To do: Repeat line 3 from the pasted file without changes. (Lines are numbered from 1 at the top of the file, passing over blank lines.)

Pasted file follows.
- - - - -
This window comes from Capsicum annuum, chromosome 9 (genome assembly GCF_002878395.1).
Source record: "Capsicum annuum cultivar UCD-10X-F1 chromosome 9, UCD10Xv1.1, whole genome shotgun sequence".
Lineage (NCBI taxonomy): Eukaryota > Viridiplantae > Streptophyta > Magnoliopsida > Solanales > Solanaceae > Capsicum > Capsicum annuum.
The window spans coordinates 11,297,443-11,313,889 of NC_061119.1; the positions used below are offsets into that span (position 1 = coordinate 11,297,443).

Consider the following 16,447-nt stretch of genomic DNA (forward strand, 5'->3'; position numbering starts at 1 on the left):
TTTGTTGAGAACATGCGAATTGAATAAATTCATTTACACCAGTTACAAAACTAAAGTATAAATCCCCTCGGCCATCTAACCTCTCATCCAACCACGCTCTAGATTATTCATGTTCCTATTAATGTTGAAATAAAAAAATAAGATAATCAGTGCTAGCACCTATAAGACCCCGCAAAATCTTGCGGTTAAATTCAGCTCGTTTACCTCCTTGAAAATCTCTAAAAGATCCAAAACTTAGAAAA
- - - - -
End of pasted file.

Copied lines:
Lineage (NCBI taxonomy): Eukaryota > Viridiplantae > Streptophyta > Magnoliopsida > Solanales > Solanaceae > Capsicum > Capsicum annuum.